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Sharif vows revenge as Pak marks school carnage anniversary

Teary-eyed relatives of children massacred in a Taliban assault on an army-run school here paraded the city today carrying photos of victims as Pakistan marked the first anniversary of its worst terror attack with Premier Nawaz Sharif vowing revenge “for every drop of blood”.

Sharif, army chief Gen Raheel Sharif, Pakistan Tehreek-e- Insaf chief Imran Khan and several top leaders and security officials attended a ceremony here to remember the victims of the brazen attack on the Army Public School in which Taliban gunmen in army uniforms killed over 150 people, including 136 students, on December 16 last year.

Relatives of the attack victims participated in a parade here, holding pictures of their loved ones, while rallies and demonstrations were held in other parts of the country to pay tribute to the victims of the assault.

Vowing revenge, Prime Minister Sharif said the blood of the “martyrs” will not go waste. “We will take revenge for every drop of your blood.”

Sharif, while addressing the ceremony to observe the first anniversary of the attacks and remember the victims, said the operation against militants will continue until the threat of militancy is eliminated.

In the aftermath of the Peshawar attack, the government responded by broadening the ‘Zarb-e-Azb’ military operation which was launched in June last year.

The attack prompted the government to take several measures, including lifting a moratorium on the death penalty and formulating the National Action Plan against terrorism.

Pakistan earlier this month hanged four men linked to the Peshawar attack.

Sharif said the operation has broken the back of terrorists and the day was not far when terrorism will be completely eliminated.

“The operation will continue and we will defeat terrorism soon; we will defeat the enemies of education and children and give a peaceful Pakistan to our new generation,” Sharif said.

The Prime Minister said like all others he too had “come with the feelings of grief and sorrow”. The attack unified the divided nation because “everybody felt the pain of attack”, he said.

Sharif also said that it “was exactly after this attack that I gave up the idea of seeking peace with Taliban”.

Sharif also announced that December 16 will be observed as the Day of National Resolve to Promote Education.

The attack shocked the country scarred by nearly a decade of insurgency. Students and parents still complain of ongoing trauma for which many are still receiving psychological help.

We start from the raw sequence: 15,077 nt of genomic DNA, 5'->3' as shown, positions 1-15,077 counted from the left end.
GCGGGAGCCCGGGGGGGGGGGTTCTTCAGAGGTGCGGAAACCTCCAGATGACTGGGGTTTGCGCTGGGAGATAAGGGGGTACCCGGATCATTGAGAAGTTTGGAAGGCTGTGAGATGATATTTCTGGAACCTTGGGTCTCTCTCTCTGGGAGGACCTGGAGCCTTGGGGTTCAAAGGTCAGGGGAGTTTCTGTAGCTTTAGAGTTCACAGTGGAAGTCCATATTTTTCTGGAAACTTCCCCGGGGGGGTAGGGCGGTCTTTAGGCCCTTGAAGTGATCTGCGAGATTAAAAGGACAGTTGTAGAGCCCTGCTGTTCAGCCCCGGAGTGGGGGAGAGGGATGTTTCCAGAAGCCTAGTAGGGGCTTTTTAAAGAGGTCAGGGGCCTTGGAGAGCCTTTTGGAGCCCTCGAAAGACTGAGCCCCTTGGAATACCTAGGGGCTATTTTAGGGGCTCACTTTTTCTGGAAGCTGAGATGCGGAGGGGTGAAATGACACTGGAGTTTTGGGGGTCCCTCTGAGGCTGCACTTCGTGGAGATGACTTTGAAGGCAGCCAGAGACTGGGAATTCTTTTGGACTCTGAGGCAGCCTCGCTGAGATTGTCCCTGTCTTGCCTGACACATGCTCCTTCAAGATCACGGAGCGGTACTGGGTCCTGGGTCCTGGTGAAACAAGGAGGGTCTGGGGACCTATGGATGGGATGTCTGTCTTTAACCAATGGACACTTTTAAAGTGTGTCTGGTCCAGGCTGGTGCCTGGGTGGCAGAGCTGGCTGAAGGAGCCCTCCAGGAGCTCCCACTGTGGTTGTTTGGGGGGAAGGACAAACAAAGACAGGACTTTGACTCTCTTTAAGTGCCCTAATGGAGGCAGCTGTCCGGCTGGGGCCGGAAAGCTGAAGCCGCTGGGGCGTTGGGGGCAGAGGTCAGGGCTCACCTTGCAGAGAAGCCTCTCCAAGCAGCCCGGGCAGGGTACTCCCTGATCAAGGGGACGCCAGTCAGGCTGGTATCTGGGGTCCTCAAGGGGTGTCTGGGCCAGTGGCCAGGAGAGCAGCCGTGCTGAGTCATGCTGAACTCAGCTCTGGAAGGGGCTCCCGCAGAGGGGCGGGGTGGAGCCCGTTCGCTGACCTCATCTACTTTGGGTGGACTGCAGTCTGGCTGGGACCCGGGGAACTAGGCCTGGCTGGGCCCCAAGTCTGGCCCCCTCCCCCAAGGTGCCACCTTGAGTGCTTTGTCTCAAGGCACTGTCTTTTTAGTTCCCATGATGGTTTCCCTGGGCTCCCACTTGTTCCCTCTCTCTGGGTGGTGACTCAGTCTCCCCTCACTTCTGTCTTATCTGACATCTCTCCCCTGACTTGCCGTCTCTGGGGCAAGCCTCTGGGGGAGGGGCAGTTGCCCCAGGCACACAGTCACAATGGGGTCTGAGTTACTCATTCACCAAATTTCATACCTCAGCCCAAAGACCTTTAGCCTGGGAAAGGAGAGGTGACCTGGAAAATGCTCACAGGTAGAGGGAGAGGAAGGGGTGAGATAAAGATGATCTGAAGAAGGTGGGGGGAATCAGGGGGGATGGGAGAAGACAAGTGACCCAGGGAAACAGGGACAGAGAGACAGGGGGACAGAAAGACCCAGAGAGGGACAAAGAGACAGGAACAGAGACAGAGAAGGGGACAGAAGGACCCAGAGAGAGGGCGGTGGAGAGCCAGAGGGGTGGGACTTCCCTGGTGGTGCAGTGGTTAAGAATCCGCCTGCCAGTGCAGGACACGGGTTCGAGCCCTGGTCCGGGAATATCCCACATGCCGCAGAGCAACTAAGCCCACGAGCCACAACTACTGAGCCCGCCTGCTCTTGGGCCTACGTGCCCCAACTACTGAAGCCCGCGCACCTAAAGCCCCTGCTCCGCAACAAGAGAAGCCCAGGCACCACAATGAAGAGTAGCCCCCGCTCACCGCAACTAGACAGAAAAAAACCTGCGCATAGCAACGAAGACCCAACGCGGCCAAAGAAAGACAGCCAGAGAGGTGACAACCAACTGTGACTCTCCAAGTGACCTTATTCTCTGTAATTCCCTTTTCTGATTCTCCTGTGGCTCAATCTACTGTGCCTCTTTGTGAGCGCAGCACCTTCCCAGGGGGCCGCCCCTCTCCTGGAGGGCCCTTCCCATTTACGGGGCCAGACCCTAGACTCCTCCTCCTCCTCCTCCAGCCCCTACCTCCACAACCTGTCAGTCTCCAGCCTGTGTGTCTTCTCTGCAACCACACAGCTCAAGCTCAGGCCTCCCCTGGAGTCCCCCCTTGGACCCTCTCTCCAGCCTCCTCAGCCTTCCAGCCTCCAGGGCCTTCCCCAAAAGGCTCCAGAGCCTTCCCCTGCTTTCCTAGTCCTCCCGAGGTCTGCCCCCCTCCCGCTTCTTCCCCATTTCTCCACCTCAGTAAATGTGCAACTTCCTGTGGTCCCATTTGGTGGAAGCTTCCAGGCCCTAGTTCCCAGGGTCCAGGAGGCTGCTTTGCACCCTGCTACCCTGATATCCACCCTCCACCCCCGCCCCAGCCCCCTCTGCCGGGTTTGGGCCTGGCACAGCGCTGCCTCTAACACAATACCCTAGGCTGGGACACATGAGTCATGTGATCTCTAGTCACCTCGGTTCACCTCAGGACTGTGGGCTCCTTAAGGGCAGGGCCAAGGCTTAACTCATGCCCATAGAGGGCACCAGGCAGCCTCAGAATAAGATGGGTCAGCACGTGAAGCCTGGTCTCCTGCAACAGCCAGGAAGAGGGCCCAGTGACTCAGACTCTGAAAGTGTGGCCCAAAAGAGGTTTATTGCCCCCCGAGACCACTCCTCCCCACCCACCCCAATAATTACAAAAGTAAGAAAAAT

“Everyone is traumatised inside the school,” said Mehran Khan, a 14-year-old student at the school. “We are all thinking that there will be another attack.
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Kazim Hussain, a nutritionist and businessman whose son was shot twice but survived, can still experience the horror of searching for his son in the 30 to 35 beds that were randomly strewn across the emergency ward of a hospital on that fateful day.

“I wish no-one ever has to face a scene like that,” he told BBC.

Waheed Anjum, 18, was shot three times during the attack – once in each arm and once in the chest.

“I can’t move my arms properly. I can’t lift weights,” he said.

The attack, which mostly claimed the lives of school children, has been termed a “mini-9/11” for the country.

Terming the assault as “an incident that shook the nation”, Sharif said, “We have to eradicate the darkness of obscurantism and lay the foundation of Pakistan, depicting on love, affection and tolerance.”

He paid tributes to the armed forces for waging a campaign against terrorism under the leadership of army chief General Raheel.

He said the people are also fighting shoulder to shoulder with the armed forces against terrorism and are rendering tremendous sacrifices.

The Prime Minister said the government is determined to hand over a peaceful and prosperous Pakistan in line with the dreams of ‘Quaid-i-Azam’ Muhammad Ali Jinnah.

Earlier, General Raheel welcomed parents of the victims at the gate of Army Public School in Peshawar.

All federal educational institutions observed Martyrs of Army Public School Day and a public holiday was declared in Punjab, Sindh, Khyber Pakhtunkhwa and Balochistan.

Various organisations held functions including rallies, seminars and symposia to pay homage to the victims of the terror attack.

The Prime Minter has also approved the proposal to rename 122 schools and colleges of the Islamabad Capital Territory after martyrs of Army Public School attack. The government has also announced to rename 10 schools in Punjab and five in the tribal region in the memory of the martyred students.

The mood at the Army Public School was somber as the event revived the horrific memories of the fateful day. Some of parents were seen crying during the ceremony as it brought back memories of their slain children.

The security was on high alert in the country with special arrangements made here to maintain peace. Hundreds of soldiers were deployed around the Army Public School.

Prime Minister Sharif and Chairman Joint Chiefs of Staff Committee General Rashad Mahmood distributed medals to the families of the victims along with rights to plots of land.

After the attack, all schools were ordered to rapidly build walls and extra defences. The authorities at the Peshawar army school carried out massive renovations in an attempt to remove the memory of the attack.

The army decided to intensify Zarb-e-Azb. Last week, the army said 3,400 militants have been killed in the operation.

But critics have voiced concerns over a failure to tackle the long-term causes of the violence.